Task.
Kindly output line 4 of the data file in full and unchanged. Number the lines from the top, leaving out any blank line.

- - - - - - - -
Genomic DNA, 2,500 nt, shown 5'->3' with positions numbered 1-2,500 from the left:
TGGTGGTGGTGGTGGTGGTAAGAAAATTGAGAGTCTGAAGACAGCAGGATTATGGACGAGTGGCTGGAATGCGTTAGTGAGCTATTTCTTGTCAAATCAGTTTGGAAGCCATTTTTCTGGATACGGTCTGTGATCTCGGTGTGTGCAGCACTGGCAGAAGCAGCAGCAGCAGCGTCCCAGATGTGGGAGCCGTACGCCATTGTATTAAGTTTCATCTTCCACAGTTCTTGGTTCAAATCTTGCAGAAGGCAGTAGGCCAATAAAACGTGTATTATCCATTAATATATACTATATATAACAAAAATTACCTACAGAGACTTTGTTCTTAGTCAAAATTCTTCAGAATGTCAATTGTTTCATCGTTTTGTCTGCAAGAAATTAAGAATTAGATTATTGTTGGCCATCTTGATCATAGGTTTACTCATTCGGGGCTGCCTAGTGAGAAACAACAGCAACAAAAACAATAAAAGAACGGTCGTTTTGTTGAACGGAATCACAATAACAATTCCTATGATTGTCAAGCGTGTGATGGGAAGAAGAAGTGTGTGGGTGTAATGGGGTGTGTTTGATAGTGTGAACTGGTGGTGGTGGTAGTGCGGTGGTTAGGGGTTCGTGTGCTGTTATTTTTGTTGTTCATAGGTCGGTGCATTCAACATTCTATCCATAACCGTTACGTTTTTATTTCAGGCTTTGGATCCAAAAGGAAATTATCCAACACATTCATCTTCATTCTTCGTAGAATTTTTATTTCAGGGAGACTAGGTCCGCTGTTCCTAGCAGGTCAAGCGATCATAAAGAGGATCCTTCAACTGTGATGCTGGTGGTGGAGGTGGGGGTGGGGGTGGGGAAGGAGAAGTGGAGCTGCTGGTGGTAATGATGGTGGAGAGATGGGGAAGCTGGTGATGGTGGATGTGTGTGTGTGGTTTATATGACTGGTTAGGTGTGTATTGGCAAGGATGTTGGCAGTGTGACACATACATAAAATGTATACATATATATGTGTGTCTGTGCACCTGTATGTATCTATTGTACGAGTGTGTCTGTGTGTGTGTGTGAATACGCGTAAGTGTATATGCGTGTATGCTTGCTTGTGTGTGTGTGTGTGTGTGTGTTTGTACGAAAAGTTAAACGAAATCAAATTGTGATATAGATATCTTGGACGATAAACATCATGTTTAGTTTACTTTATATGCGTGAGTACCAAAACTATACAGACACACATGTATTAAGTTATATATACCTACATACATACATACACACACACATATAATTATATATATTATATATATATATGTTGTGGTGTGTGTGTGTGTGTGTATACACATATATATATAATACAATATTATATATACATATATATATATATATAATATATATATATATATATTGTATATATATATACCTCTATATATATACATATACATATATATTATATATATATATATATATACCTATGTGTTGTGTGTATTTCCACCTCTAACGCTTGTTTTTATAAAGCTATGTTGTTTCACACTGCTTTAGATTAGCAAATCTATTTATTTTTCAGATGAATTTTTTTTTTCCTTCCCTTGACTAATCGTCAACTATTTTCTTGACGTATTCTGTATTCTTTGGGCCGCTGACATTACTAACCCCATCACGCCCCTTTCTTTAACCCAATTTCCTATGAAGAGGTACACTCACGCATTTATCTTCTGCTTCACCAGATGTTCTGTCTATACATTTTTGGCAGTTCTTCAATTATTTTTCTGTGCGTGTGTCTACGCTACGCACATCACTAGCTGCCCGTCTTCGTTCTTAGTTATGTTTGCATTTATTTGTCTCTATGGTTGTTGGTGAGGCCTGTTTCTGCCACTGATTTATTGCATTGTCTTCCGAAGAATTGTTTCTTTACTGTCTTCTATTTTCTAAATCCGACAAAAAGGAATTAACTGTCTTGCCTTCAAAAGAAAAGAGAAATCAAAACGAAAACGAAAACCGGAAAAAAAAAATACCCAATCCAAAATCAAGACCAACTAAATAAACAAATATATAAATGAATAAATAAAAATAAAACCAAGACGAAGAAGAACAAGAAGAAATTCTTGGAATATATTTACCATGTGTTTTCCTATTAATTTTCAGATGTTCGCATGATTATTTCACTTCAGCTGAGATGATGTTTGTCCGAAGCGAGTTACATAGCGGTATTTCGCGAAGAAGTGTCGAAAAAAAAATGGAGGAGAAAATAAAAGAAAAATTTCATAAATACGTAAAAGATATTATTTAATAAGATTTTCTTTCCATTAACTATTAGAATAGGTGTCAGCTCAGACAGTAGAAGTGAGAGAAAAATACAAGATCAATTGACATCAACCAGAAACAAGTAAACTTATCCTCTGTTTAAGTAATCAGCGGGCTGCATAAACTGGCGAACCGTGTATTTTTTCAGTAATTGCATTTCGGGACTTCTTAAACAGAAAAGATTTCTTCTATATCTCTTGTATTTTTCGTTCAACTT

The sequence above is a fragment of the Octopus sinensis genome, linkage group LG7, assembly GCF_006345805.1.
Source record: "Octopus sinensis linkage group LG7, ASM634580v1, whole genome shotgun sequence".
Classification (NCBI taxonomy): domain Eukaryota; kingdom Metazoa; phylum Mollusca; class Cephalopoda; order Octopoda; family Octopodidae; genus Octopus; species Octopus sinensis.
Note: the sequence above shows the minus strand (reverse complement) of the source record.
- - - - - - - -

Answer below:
Source record: "Octopus sinensis linkage group LG7, ASM634580v1, whole genome shotgun sequence".